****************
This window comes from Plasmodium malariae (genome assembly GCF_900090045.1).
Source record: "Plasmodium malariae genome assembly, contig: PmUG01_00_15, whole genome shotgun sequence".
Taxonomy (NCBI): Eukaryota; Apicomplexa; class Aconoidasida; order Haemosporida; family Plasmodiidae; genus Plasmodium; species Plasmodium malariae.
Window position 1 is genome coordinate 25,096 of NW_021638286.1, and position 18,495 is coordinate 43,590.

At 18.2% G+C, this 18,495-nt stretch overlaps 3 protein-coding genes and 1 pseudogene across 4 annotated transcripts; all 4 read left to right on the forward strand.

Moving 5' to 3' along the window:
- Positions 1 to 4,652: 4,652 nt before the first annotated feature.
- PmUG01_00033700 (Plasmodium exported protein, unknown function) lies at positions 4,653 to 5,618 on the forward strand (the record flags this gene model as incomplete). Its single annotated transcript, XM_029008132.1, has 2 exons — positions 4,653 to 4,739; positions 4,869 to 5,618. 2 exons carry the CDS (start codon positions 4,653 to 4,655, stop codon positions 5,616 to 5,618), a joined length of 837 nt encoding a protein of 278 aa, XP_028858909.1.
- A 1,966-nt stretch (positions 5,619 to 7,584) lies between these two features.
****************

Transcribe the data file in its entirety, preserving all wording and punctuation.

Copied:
This window comes from Plasmodium malariae (genome assembly GCF_900090045.1).
Source record: "Plasmodium malariae genome assembly, contig: PmUG01_00_15, whole genome shotgun sequence".
Taxonomy (NCBI): Eukaryota; Apicomplexa; class Aconoidasida; order Haemosporida; family Plasmodiidae; genus Plasmodium; species Plasmodium malariae.
Window position 1 is genome coordinate 25,096 of NW_021638286.1, and position 18,495 is coordinate 43,590.

At 18.2% G+C, this 18,495-nt stretch overlaps 3 protein-coding genes and 1 pseudogene across 4 annotated transcripts; all 4 read left to right on the forward strand.

Moving 5' to 3' along the window:
- Positions 1 to 4,652: 4,652 nt before the first annotated feature.
- PmUG01_00033700 (Plasmodium exported protein, unknown function) lies at positions 4,653 to 5,618 on the forward strand (the record flags this gene model as incomplete). Its single annotated transcript, XM_029008132.1, has 2 exons — positions 4,653 to 4,739; positions 4,869 to 5,618. 2 exons carry the CDS (start codon positions 4,653 to 4,655, stop codon positions 5,616 to 5,618), a joined length of 837 nt encoding a protein of 278 aa, XP_028858909.1.
- A 1,966-nt stretch (positions 5,619 to 7,584) lies between these two features.